It’s no secret to anglers in the Blue Ridge that East Tennessee is a trout fishing hot spot. That’s because wild trout thrive in the Blue Ridge region of East Tennessee and anglers have more than 850 miles of streams to pursue trout. Most of these streams are on public land in the Cherokee National Forest or Great Smoky Mountains National Park.Ed Carter, executive director of the Tennessee Wildlife Resources Agency said it best, “From our native brook trout fishing available in the high elevations streams around the Appalachian Trail to some of the deep and beautiful reservoirs that have a variety of popular fish that include smallmouth and walleye, the eastern portion of our state could keep a serious angler busy for years, even if they fish year around.” Before You GoTo help get you on the water more quickly, consider visiting www.gooutdoorstennessee.com where you can easily purchase required licenses or permits in minutes. Residents between 13 and 15 can purchase an inexpensive youth license, while those 16 and older are required to have adult fishing licenses. The cost can vary depending on your age or whether you make an annual or daily purchase. The website will also help you understand license versus permit requirements. If you hunt and fish, your best investment might be the Sportsman license, which is valid for hunting, trapping and sport fishing without any supplemental state licenses or permits. Non-residents are able to purchase an all species three-day all-fish license for $40.50, this is the best option for a weekend fishing in TN if you are traveling from another state. The money from fishing licenses goes directly back into the many programs that benefit all Tennesseans and visitors who enjoy the state’s many fishing opportunities, including construction and maintenance of boat ramps, stocking of fish, and fish management. Day 1Dust off Your Fly Rod at Watauga Lake Start your trip by driving to Watauga Lake after stocking up for the weekend in nearby Butler. The 6,430-acre TVA reservoir located in northeast Tennessee near the North Carolina border. Smallmouth, walleye, and trout are the most popular game fish in the Watauga. There are eight public boat ramps, and two Forest Service recreation facilities all supported by fishing licenses purchased from the state. A favorite for anglers on the Watauga are the stocked rainbow and lake trout. There is no size limit for any trout species, but there is a daily limit of 7; only two of which can be lake trout. If you are backpack fishing for the weekend, there is a shelter available. However, consider giving up the shelter for AT thru hikers that might need it and roughing it in a tent or nearby hotel for the night. Day 2-MorningFind Trout Haven the Laurel Fork Creek Travel southwest approximately 30 minutes to Elizabethton for a big breakfast and your fill of coffee before heading to Laurel Creek, an eastern Tennessee favorite among trout fishermen in the know. Not to be confused with Laurel Creek, another northeastern Tennessee trout stream located not far from here, the Laurel Fork can be reached from Dennis Cove Road. The road doesn’t follow the wild trout part of the stream and you will need to do a bit of hiking to reach the best trout pockets in the stream. The stream is overflowing with brown trout and early fall is the best time to fish Laurel Fork Creek because the brown trout will be spawning. It is highly possible to catch a trophy size trout in this tiny creek. Day 2-AfternoonVenture to the Doe River in Roan Mountain State ParkFrom Elizabethton, take Highway 19 South to Roan Mountain, approximately 20 minutes t From Roan Mountain, take Highway 143 into Roan Mountain State Park. Good public access abounds inside the park. Permission needs to be obtained for fishing private properties that adjoin the park.The Doe River is cool enough to support a healthy population of three species of trout. Native brook trout, rainbow, and brown trout, are stocked regularly, and in fact, the Doe River is stocked every two weeks from February through June. Brown trout weighing up to 7 lbs. have been caught on the Doe, as well as wild brown trout in the 13- to 14-inch range.Day 3End Your Weekend with a Jaunt to South Fork of the Holston RiverComplete your weekend fishing loop by driving north to the South Fork of the Holston River. The South Fork is a 14-mile long tailrace waterway, running from the dam at South Holston Lake to Bluff City, where the river flows into Boone Lake and off of Highway 421. The river falls under general gear, bait and creel regulations, with the only exception being a slot limit that protects fish from 16 to 22 inches. There is a walk-in area off River Bend Road with limited parking for shoreline anglers who like to wade. Another great wading area, complete with pullouts and picnic facilities is upstream from Emmet Bridge. For more on Eastern Tennessee fishing, including complete regulations for individual streams, check out the TWRA’s Web site at www.tnwildlife.org. Doug Markham is the Communications Manager for the Tennessee Wildlife Resources Agency. He has been with the agency since 1987 and among his favorite hobbies is trying his best to catch a fish.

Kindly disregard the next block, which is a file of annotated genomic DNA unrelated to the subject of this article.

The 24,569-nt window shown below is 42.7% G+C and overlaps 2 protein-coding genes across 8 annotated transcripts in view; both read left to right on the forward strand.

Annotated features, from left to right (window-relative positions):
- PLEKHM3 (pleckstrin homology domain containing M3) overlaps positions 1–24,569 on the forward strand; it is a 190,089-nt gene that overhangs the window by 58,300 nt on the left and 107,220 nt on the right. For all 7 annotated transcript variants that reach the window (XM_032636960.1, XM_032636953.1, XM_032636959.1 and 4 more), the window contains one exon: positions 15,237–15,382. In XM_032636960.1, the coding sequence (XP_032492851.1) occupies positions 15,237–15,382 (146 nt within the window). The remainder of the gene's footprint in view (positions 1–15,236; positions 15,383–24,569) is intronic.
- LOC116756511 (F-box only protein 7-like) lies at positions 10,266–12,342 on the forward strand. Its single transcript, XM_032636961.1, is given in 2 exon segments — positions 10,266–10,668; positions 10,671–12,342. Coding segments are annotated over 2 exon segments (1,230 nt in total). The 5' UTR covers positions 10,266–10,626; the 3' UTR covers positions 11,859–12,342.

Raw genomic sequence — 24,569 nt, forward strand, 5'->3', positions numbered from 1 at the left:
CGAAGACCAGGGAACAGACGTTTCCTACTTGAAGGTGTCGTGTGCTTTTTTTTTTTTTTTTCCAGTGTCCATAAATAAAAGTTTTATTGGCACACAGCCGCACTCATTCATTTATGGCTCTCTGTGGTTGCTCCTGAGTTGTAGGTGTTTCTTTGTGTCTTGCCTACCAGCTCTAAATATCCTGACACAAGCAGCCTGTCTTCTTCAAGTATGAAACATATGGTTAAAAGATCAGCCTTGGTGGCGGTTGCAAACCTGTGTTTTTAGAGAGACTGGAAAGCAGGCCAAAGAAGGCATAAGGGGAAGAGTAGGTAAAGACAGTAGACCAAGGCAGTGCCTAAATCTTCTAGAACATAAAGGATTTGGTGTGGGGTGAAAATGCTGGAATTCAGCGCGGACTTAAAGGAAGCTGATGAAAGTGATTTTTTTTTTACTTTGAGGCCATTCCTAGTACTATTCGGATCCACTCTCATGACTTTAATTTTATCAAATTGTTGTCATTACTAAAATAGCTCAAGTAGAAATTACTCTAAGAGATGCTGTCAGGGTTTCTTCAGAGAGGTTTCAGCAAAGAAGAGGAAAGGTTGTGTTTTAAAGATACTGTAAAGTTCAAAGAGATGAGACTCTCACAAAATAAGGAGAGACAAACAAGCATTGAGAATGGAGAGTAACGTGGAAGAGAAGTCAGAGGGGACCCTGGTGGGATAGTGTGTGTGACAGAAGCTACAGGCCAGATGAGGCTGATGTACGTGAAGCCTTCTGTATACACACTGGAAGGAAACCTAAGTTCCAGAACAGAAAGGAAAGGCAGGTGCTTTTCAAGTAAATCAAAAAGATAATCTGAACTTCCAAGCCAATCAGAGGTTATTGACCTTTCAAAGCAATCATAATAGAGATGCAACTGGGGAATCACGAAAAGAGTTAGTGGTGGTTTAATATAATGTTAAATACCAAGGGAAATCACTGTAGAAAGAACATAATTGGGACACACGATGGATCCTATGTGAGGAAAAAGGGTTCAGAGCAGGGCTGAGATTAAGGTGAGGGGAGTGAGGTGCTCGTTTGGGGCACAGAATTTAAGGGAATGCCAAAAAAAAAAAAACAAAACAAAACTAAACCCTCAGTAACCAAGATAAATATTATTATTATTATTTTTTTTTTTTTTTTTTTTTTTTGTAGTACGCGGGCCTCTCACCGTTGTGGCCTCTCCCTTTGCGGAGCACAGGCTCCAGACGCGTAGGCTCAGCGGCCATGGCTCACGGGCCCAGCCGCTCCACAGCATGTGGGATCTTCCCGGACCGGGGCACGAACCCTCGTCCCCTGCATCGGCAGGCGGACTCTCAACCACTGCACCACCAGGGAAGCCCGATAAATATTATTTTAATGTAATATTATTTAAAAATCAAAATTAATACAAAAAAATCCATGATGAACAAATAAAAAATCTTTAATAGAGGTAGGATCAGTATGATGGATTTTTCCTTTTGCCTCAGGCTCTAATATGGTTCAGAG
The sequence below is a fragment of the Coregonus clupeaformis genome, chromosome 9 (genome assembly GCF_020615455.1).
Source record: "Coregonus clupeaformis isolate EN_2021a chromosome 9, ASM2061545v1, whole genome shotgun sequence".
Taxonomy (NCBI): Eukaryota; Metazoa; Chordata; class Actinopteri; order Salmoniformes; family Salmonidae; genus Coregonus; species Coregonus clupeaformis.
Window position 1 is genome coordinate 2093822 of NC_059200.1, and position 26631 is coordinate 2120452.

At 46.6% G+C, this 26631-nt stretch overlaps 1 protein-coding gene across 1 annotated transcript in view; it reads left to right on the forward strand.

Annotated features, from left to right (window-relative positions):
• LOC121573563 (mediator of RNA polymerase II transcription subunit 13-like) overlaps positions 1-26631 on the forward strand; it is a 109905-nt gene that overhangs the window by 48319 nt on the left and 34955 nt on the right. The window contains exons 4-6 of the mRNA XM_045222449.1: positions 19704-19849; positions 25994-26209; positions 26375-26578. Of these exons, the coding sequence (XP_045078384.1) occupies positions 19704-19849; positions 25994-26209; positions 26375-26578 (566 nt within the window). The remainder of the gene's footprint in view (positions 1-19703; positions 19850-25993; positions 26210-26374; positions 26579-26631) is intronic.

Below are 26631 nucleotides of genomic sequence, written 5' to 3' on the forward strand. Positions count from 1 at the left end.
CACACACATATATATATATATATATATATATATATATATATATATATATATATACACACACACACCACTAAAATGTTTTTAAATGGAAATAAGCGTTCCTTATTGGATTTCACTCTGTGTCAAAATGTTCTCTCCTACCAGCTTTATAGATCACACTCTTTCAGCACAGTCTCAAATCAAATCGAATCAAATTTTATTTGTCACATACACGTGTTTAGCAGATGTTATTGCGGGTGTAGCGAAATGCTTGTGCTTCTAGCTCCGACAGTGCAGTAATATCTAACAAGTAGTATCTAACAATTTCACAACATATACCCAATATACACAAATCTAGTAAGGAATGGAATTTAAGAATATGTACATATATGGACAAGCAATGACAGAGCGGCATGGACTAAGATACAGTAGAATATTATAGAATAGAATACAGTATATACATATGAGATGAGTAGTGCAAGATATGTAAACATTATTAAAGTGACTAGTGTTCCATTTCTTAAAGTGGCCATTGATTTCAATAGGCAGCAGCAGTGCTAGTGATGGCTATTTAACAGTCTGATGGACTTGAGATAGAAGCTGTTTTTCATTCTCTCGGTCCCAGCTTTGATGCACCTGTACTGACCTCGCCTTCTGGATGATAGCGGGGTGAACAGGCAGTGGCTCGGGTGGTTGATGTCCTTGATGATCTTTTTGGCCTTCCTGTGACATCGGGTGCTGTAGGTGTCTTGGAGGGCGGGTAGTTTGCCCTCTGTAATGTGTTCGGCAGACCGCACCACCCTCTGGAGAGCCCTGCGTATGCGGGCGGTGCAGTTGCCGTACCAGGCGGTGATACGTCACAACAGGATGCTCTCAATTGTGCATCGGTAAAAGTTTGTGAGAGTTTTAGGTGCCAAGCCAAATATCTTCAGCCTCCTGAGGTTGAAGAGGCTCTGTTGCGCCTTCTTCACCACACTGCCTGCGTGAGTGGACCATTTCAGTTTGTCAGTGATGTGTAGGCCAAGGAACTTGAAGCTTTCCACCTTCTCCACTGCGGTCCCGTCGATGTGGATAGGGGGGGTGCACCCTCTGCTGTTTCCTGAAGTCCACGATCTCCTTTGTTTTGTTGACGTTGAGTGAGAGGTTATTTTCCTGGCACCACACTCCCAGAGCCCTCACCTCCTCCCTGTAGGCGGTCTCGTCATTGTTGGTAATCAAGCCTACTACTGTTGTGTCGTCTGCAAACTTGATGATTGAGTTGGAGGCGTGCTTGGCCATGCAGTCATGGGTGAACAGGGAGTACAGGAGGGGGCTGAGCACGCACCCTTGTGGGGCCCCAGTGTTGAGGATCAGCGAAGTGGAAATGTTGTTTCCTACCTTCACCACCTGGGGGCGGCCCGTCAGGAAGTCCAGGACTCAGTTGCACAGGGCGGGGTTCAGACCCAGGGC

The HHS is also building stockpiles of personal protective equipment, the HHS report said. The department has purchased 104 million N-95 respirators and 52 million surgical masks and has allocated $100 million to buy ventilators, syringes, and intravenous antibiotics for the national stockpile. Jul 19, 2007 (CIDRAP News) In an update on the nation’s pandemic preparedness efforts, the US Department of Health and Human Services (HHS) yesterday said it had stockpiled enough H5N1 avian influenza vaccine to protect about 6 million people and that federal and state supplies contain enough antiviral medication to treat more than 48 million. On other fronts, the HHS has: Distributed 19 checklists and guidances for governments, businesses, educational institutions, and individuals and families on the federal pandemic flu Web site, www.flu.gov. See also: Additional accomplishmentsBy December 2006, 59 states, territories, and tribes had held pandemic planning conferences, supported by $325 million from the HHS. The department said it has provided another $250 million for groups to hold pandemic preparedness exercises. Leavitt said in January the HHS awarded $103 to develop peramivir, an injectable or intravenously administered neuraminidase inhibitor that has shown promising results against a range of influenza strains. “Further studies will test whether this drug can treat seasonal and other life-threatening influenza viruses such as H5N1,” he said. Vaccine developmentsHHS Secretary Mike Leavitt said in the report that the department has stockpiled 12 million doses of the H5N1 vaccine that was approved by the US Food and Drug Administration (FDA) in April as the first human avian flu vaccine. The two-dose schedule for the vaccine, which is based on a clade 1 virus isolated from a Vietnamese patient in 2004, would allow vaccination of 6 million people. The report reviewed other federal efforts to boost supply and develop other H5N1 vaccines. In December the National Institute of Allergy and Infectious Diseases (NIAID) launched human trials of a DNA vaccine that contains no infectious material but only portions of the influenza virus’s genetic material. In January the HHS awarded $132.5 million contract to three vaccine companies to develop adjuvants to stretch the supply of existing vaccine supplies and possibly protect against a wider range of influenza viruses. Antivirals and other suppliesFor antivirals, the HHS has said its goal is to stockpile enough to treat 81 million people: 50 million from the HHS and 31 from state supplies. Leavitt said the HHS has 36 million treatment courses on hand. He said nearly all states have enrolled in a federally subsidized program to purchase their own antiviral supplies, and purchases so far total 12 million treatment courses. “As a follow-up, the HHS asked the National Governors Association to hold 10 regional pandemic influenza workshops this year to test intergovernmental and interstate cooperation,” Leavitt said in the report. Launched a series of public service announcements in English and Spanish to raise awareness about pandemic influenza and preparedness Released an advisory report on community mitigation strategies, which includes a pandemic severity index to guide the implementation of specific measures HHS “Pandemic Planning Update IV”http://www.flu.gov/professional/panflureport4.html Hosted a leadership summit and blog series for community leaders to discuss how to promote personal pandemic preparedness Jul 17 CIDRAP News story “White House issues 1-year status report on pandemic planning” Last May the HHS awarded five contracts totaling $1 billion to develop cell-based technologies for making flu vaccines, which would speed production compared with traditional egg-based methods. Issued interim guidance on facemask and respirator use The 14-page HHS status report, its fourth official update, was released a day after the White House issued a report on US pandemic preparedness. While the HHS report focuses mainly on progress made on US soil, the White House addressed a broad range of pandemic planning activities, including detailed reports of US support of several overseas efforts. Over the next 5 years the HHS investments in vaccine capacity will produce enough to cover every US resident within 6 months of the appearance of a pandemic virus, Leavitt said. “More funding will follow in the near future to help build US factories that will produce cell-based influenza vaccine,” he said in the update. “If H5N1 or a similar pandemic virus reached the United States, this vaccine could help protect those who would be at the highest risk of exposure to the virus in the early critical months of a pandemic,” Leavitt said in the report.